The Society of Genealogists seeks to promote a genealogical community in which everyone has convenient, affordable access to records, finding aids, knowledge and skills necessary to conduct authoritative research in family history.

Thursday, March 29, 2007

U.S.A. - Canada Borders

24-7 Family History Circle » Ancestry Launches U.S.-Canadian Border Crossings Collection, 1895-1956:

", the world’s largest online resource for family history, today announced the addition of the first and only online collection of more than 4 million names of individuals who crossed the U.S.-Canadian border between 1895 and 1956. These historical records are the latest addition to’s Immigration Records Collection, which also includes more than 100 million names from the largest online collection of U.S. passenger lists, spanning 1820 to 1960.

An often-overlooked, but major U.S. immigration channel, the U.S.-Canadian border typically offered easier entrance to the United States than sea ports such as Ellis Island. This new collection includes immigrants who first sailed to or settled in Canada before continuing to the United States as well as U.S. and Canadian citizens crossing the border." - Canadian Border Crossings, 1895-1956

ethical slimming
# Use your own body weight, no expensive equipment needed
# Eat regular food, no dietary supplements needed
# Adjust the program easily to your changing fitness needs
# Pay nothing, this site is free"

Wednesday, March 28, 2007

digitizing and the Granite Mountain Vault in Little Cottonwood Canyon | Another revolution in genealogy
Susan B. Whitney staff writer

When Derek Dobson speaks to LDS seminary classes, he talks revolution.

Dobson is the family-search indexing-product manager for the LDS Church's Family History Department. He tells the teens about the invention of the printing press and how that revolution made the Bible available to the world.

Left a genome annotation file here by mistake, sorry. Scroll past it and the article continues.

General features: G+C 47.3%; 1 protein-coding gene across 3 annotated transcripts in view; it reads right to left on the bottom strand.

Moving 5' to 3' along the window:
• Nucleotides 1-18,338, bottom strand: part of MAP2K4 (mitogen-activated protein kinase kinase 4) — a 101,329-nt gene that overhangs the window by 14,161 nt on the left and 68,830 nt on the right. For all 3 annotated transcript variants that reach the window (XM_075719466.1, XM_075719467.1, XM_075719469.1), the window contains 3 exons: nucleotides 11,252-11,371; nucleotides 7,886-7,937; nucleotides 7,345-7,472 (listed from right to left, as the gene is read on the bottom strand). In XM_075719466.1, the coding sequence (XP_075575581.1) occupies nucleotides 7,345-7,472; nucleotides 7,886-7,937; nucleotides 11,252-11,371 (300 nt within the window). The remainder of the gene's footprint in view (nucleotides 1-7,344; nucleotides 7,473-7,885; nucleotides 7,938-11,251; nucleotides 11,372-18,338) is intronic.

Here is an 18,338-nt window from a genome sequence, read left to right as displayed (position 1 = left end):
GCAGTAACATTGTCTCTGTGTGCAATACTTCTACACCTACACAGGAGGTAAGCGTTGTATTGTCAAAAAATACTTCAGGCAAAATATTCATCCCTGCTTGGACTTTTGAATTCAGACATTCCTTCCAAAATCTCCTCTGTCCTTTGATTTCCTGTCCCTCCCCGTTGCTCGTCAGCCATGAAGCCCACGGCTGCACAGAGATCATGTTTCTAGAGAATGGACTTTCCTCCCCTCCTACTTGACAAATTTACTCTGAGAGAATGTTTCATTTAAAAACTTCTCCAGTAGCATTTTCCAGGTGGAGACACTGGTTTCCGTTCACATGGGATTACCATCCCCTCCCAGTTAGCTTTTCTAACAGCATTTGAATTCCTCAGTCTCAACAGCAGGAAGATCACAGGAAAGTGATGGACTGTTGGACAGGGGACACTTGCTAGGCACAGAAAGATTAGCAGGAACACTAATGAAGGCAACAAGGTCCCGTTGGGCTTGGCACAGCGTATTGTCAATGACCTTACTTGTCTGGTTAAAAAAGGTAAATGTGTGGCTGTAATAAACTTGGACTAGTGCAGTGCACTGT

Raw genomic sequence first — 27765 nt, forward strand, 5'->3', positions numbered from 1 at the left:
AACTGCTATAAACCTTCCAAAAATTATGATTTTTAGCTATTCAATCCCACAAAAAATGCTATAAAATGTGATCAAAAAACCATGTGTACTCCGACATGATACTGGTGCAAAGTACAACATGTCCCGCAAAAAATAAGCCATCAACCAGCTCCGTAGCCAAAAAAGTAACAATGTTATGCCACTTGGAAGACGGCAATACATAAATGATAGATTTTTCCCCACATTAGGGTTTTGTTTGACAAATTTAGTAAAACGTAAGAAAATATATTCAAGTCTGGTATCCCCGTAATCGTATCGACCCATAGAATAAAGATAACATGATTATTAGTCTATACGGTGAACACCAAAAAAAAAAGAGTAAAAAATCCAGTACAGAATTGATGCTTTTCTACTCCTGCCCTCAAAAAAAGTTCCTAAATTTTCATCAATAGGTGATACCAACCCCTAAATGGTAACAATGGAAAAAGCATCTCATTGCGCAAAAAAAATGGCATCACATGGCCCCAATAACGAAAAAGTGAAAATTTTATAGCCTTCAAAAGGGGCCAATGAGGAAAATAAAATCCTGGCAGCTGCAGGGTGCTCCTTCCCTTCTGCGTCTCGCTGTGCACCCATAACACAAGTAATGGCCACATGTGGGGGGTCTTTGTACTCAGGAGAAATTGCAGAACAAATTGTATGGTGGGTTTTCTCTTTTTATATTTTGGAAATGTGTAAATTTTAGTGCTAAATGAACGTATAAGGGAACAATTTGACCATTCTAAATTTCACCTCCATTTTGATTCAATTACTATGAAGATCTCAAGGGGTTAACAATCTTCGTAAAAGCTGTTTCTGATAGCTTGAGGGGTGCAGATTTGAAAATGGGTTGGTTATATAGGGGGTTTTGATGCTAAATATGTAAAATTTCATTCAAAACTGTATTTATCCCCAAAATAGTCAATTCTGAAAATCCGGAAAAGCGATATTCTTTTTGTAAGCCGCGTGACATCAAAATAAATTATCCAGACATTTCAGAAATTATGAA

He tells them about the invention of microfilm and how the 1930s saw the beginning of their church's archival collection in the Granite Mountain Vault.

And finally, Dobson announces, excitedly, "We are about to go through another revolution." Using the Internet, from their homes or laptops, people around the world are about to have access to more documents than they ever dreamed possible.

Before the end of the year, the church's free genealogy Web site,, will have a new look. That's how users will know when the revolution Dobson speaks of has begun.
Rich Running, also a project manager for the church's Family History Department, is responsible for seeing that the church's genealogy records — more than 5 billion documents on 2 1/2 million rolls of microfilm and 1 1/2 million microfiche — are scanned.

Not everything in the Granite Mountain vaults in Little Cottonwood Canyon can be scanned. The LDS Church got these records from a variety of sources, some of which are archival companies that don't want their records published.

Still, the vast majority of the church's documents are reproducible, and right now the church's software experts need to scan quickly, because they have a lot to scan. Dobson explains that the U.S. Library of Congress contains 29 million books, and the LDS Church's records hold 132 times that much data. Dobson doesn't want to guess how many billions of names are on those 5 billion documents.

Of course, "searching through 5 billion images on your computer would not be an ideal experience," Dobson points out. The records must be indexed so that when a user types in a name, that name will pop up. This is where an army of volunteers comes in.
More than 25,000 volunteers are currently at work indexing the records. Running predicts there will be 100,000 volunteers by the end of this year and many hundreds of thousands in the years to come.

Dobson can demonstrate, online, just how easy it is to volunteer. Last week, in his office in the Joseph Smith Memorial Building, Dobson, on his laptop, went to and called up a registry. There were a half-dozen registries listed on the Web site — including Georgia death certificates from 1919-1927 and a federal census from New York State from 1900. (As each of these registries is transcribed, new registries will appear on the Web site.)

Dobson clicked on a registry and a handwritten census record popped onto his screen, along with a blank form on which he was to type the handwritten names and dates.